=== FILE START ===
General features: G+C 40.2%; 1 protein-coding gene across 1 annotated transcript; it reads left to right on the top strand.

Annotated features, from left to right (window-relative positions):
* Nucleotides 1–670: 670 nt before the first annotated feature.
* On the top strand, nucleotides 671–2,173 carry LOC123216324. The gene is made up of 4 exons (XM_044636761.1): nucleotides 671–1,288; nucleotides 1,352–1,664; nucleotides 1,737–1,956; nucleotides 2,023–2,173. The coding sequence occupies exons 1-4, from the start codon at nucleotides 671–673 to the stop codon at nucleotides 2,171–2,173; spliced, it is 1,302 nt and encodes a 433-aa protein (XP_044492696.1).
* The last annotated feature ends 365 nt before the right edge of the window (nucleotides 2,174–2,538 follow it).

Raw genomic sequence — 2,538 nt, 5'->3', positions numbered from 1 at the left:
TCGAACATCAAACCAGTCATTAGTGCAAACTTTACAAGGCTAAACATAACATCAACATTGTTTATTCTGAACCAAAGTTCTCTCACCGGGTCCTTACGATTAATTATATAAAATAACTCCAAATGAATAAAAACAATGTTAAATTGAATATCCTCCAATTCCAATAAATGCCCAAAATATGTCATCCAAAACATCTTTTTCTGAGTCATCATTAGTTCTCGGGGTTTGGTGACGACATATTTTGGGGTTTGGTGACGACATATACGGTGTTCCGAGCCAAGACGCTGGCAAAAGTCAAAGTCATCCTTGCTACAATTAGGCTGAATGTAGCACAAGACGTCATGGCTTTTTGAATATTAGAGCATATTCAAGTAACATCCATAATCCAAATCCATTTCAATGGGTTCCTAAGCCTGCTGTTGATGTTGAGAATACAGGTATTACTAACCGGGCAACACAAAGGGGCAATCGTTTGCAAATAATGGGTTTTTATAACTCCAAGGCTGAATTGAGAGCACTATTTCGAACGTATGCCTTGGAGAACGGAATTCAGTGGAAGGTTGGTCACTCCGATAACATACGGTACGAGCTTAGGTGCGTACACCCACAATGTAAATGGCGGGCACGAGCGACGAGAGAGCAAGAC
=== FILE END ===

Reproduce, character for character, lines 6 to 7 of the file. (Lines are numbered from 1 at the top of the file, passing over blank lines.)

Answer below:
Raw genomic sequence — 2,538 nt, 5'->3', positions numbered from 1 at the left:
TCGAACATCAAACCAGTCATTAGTGCAAACTTTACAAGGCTAAACATAACATCAACATTGTTTATTCTGAACCAAAGTTCTCTCACCGGGTCCTTACGATTAATTATATAAAATAACTCCAAATGAATAAAAACAATGTTAAATTGAATATCCTCCAATTCCAATAAATGCCCAAAATATGTCATCCAAAACATCTTTTTCTGAGTCATCATTAGTTCTCGGGGTTTGGTGACGACATATTTTGGGGTTTGGTGACGACATATACGGTGTTCCGAGCCAAGACGCTGGCAAAAGTCAAAGTCATCCTTGCTACAATTAGGCTGAATGTAGCACAAGACGTCATGGCTTTTTGAATATTAGAGCATATTCAAGTAACATCCATAATCCAAATCCATTTCAATGGGTTCCTAAGCCTGCTGTTGATGTTGAGAATACAGGTATTACTAACCGGGCAACACAAAGGGGCAATCGTTTGCAAATAATGGGTTTTTATAACTCCAAGGCTGAATTGAGAGCACTATTTCGAACGTATGCCTTGGAGAACGGAATTCAGTGGAAGGTTGGTCACTCCGATAACATACGGTACGAGCTTAGGTGCGTACACCCACAATGTAAATGGCGGGCACGAGCGACGAGAGAGCAAGAC